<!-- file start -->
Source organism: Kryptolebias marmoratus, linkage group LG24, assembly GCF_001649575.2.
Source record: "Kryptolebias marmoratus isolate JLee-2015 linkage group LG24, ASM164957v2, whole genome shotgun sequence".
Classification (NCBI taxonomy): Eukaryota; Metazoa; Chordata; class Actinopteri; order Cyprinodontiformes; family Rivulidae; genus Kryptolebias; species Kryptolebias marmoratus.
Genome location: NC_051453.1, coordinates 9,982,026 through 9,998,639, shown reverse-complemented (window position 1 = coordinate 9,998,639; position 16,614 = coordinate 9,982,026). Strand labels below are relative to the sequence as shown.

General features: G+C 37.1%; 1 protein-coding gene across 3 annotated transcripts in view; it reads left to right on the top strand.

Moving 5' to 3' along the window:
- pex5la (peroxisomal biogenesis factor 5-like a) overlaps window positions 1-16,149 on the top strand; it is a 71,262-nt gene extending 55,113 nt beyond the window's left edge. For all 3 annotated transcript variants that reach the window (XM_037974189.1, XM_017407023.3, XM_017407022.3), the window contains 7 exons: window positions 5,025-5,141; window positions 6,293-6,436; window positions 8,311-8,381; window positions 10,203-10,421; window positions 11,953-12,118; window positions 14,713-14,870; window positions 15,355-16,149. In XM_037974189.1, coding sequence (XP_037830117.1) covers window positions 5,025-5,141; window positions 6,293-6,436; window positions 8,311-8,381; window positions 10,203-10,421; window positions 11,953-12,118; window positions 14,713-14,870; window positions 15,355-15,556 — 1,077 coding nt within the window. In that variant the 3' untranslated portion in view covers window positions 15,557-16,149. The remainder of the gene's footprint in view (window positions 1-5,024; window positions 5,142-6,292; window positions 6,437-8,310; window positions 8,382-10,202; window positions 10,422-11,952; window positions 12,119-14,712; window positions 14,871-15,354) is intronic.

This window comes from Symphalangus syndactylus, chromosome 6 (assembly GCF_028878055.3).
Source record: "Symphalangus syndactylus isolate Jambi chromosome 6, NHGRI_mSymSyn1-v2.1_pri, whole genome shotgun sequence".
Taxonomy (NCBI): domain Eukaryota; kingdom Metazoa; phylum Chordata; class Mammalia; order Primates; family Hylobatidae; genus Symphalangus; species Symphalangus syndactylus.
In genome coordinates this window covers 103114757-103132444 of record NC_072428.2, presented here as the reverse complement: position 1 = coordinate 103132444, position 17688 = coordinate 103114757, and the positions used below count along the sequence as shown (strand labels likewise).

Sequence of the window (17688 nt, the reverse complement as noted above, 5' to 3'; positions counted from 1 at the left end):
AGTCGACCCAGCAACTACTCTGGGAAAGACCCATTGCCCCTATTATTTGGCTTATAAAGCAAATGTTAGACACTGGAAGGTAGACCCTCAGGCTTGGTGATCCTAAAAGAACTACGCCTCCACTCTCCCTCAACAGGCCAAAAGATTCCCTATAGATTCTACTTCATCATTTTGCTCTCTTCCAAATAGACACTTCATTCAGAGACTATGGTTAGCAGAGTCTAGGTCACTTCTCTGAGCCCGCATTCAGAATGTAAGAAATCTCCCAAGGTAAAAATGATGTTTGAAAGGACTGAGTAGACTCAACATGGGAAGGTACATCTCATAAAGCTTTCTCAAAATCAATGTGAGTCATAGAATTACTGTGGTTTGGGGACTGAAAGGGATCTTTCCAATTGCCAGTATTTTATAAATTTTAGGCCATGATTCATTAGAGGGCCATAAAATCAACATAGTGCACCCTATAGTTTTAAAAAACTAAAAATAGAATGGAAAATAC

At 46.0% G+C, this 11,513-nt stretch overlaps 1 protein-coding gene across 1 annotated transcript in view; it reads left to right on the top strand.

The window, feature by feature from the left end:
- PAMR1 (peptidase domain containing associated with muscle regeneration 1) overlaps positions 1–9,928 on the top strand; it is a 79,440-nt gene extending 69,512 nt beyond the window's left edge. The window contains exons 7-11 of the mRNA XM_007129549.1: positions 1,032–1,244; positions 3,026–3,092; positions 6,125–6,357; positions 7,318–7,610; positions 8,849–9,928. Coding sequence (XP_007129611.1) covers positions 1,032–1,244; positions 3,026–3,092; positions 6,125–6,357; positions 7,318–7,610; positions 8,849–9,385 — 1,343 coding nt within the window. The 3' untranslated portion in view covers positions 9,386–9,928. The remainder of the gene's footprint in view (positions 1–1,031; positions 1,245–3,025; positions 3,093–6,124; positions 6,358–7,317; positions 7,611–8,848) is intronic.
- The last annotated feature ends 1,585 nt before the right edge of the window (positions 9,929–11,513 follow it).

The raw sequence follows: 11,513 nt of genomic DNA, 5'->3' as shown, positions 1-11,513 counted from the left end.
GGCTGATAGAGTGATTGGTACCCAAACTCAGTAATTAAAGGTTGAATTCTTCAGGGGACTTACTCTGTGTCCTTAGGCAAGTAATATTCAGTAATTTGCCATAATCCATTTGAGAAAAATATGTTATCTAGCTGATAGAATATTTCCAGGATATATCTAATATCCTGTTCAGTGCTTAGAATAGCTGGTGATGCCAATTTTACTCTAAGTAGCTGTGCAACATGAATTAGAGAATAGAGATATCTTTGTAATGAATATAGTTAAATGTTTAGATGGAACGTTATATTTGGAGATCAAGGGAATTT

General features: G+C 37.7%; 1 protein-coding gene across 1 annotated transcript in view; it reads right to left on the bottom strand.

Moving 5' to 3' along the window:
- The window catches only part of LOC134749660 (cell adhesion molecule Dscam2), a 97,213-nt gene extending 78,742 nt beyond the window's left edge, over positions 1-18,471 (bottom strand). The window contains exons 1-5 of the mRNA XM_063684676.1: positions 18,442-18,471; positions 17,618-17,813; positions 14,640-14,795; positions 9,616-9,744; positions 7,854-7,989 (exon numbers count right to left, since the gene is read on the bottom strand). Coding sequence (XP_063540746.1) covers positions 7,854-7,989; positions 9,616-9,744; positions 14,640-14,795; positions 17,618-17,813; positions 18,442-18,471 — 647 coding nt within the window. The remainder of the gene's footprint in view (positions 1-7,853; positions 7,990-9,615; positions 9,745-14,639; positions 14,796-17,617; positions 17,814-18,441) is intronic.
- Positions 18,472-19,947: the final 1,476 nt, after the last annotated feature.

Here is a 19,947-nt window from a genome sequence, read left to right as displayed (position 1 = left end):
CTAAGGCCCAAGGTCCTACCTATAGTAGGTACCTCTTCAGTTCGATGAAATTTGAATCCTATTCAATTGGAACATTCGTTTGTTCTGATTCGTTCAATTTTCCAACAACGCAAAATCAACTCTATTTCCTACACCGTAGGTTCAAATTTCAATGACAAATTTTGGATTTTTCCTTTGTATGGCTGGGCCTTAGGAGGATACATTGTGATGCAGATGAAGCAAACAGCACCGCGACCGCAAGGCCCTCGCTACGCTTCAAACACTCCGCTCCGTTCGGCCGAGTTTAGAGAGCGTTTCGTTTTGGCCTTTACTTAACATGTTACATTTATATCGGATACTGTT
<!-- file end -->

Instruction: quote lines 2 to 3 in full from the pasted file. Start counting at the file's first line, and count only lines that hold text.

Source record: "Kryptolebias marmoratus isolate JLee-2015 linkage group LG24, ASM164957v2, whole genome shotgun sequence".
Classification (NCBI taxonomy): Eukaryota; Metazoa; Chordata; class Actinopteri; order Cyprinodontiformes; family Rivulidae; genus Kryptolebias; species Kryptolebias marmoratus.